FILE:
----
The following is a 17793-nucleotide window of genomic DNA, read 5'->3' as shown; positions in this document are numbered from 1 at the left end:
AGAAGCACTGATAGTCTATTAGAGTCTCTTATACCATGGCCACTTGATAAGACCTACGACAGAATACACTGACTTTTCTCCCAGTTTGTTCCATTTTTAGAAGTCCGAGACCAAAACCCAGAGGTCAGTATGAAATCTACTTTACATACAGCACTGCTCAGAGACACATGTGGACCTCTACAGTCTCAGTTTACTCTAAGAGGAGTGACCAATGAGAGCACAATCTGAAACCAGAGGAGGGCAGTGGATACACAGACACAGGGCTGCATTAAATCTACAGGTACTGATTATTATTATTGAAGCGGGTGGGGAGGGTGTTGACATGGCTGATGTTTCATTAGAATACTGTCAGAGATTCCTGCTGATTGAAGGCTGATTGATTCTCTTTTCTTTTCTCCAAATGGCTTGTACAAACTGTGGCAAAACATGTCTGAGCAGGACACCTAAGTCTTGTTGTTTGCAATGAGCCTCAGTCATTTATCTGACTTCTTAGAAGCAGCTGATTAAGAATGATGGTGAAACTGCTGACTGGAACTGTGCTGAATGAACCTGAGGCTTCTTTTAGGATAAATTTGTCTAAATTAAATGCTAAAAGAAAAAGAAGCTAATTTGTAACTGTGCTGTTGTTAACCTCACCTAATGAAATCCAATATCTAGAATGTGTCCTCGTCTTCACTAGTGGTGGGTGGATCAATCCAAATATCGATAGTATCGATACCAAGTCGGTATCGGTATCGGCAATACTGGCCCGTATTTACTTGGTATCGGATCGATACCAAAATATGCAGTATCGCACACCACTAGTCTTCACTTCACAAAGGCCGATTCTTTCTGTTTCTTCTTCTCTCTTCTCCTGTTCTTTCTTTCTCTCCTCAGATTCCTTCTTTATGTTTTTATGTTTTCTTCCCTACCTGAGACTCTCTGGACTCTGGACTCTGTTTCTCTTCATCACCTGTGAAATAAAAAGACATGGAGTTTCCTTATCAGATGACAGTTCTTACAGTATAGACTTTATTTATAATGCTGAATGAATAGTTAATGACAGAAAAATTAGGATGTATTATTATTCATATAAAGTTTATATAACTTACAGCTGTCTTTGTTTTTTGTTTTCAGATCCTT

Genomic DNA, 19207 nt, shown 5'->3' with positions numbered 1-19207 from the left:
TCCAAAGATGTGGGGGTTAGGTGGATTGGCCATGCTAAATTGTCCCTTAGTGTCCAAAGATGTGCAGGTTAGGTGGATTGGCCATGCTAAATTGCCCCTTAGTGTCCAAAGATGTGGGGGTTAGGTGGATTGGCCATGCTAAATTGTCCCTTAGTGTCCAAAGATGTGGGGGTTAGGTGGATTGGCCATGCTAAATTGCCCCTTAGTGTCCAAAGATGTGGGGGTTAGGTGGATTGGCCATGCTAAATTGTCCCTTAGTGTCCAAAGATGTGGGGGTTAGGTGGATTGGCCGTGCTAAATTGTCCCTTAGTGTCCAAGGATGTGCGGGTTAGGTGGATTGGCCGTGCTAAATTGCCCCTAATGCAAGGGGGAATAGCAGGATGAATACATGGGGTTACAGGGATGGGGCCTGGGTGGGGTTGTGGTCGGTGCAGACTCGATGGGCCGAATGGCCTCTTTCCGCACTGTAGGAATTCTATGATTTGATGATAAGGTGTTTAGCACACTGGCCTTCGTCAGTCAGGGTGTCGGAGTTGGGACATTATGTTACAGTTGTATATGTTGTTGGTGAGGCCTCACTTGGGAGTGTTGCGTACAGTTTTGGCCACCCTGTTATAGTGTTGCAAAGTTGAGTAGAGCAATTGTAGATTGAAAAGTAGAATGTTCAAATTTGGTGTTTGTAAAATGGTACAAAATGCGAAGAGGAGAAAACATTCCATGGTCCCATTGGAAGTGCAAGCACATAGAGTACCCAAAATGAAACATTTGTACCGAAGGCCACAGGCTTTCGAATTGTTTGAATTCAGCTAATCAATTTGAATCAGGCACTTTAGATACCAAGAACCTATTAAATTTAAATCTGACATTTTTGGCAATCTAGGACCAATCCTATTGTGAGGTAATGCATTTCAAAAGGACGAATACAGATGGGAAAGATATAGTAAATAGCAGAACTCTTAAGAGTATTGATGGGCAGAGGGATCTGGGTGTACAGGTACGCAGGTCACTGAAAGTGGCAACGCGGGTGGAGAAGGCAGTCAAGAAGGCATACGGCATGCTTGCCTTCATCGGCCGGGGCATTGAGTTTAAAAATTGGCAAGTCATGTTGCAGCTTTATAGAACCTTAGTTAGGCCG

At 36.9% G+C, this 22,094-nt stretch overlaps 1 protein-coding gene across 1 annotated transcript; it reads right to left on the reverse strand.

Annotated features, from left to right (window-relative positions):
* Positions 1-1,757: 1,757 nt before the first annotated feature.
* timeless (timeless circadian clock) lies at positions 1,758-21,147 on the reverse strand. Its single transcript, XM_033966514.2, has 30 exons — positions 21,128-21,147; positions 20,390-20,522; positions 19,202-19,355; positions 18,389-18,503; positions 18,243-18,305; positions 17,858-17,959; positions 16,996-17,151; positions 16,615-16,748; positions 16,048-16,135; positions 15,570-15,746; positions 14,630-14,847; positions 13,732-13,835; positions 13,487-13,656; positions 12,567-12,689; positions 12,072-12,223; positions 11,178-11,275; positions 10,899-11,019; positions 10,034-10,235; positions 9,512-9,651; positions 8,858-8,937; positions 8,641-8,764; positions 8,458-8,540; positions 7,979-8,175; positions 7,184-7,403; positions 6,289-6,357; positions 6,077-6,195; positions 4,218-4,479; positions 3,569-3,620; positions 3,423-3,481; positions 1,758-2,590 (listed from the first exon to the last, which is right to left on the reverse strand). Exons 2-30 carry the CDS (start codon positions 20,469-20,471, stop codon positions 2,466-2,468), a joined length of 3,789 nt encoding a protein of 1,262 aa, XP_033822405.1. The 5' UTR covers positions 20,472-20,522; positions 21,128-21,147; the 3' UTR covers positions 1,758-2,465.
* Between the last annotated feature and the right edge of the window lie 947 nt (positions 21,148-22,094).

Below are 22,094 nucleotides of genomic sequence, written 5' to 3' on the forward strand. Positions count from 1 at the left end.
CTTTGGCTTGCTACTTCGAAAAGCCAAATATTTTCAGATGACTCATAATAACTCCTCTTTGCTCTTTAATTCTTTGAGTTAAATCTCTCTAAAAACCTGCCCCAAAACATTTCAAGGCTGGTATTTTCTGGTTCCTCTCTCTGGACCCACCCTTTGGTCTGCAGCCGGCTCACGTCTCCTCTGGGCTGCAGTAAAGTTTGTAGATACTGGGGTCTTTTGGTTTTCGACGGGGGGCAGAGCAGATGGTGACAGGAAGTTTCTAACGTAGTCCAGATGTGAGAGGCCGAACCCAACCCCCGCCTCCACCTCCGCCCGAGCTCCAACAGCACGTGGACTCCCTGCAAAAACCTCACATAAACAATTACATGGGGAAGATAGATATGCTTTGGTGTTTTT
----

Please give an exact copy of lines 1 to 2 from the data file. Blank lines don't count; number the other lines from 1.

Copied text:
The following is a 17793-nucleotide window of genomic DNA, read 5'->3' as shown; positions in this document are numbered from 1 at the left end:
AGAAGCACTGATAGTCTATTAGAGTCTCTTATACCATGGCCACTTGATAAGACCTACGACAGAATACACTGACTTTTCTCCCAGTTTGTTCCATTTTTAGAAGTCCGAGACCAAAACCCAGAGGTCAGTATGAAATCTACTTTACATACAGCACTGCTCAGAGACACATGTGGACCTCTACAGTCTCAGTTTACTCTAAGAGGAGTGACCAATGAGAGCACAATCTGAAACCAGAGGAGGGCAGTGGATACACAGACACAGGGCTGCATTAAATCTACAGGTACTGATTATTATTATTGAAGCGGGTGGGGAGGGTGTTGACATGGCTGATGTTTCATTAGAATACTGTCAGAGATTCCTGCTGATTGAAGGCTGATTGATTCTCTTTTCTTTTCTCCAAATGGCTTGTACAAACTGTGGCAAAACATGTCTGAGCAGGACACCTAAGTCTTGTTGTTTGCAATGAGCCTCAGTCATTTATCTGACTTCTTAGAAGCAGCTGATTAAGAATGATGGTGAAACTGCTGACTGGAACTGTGCTGAATGAACCTGAGGCTTCTTTTAGGATAAATTTGTCTAAATTAAATGCTAAAAGAAAAAGAAGCTAATTTGTAACTGTGCTGTTGTTAACCTCACCTAATGAAATCCAATATCTAGAATGTGTCCTCGTCTTCACTAGTGGTGGGTGGATCAATCCAAATATCGATAGTATCGATACCAAGTCGGTATCGGTATCGGCAATACTGGCCCGTATTTACTTGGTATCGGATCGATACCAAAATATGCAGTATCGCACACCACTAGTCTTCACTTCACAAAGGCCGATTCTTTCTGTTTCTTCTTCTCTCTTCTCCTGTTCTTTCTTTCTCTCCTCAGATTCCTTCTTTATGTTTTTATGTTTTCTTCCCTACCTGAGACTCTCTGGACTCTGGACTCTGTTTCTCTTCATCACCTGTGAAATAAAAAGACATGGAGTTTCCTTATCAGATGACAGTTCTTACAGTATAGACTTTATTTATAATGCTGAATGAATAGTTAATGACAGAAAAATTAGGATGTATTATTATTCATATAAAGTTTATATAACTTACAGCTGTCTTTGTTTTTTGTTTTCAGATCCTT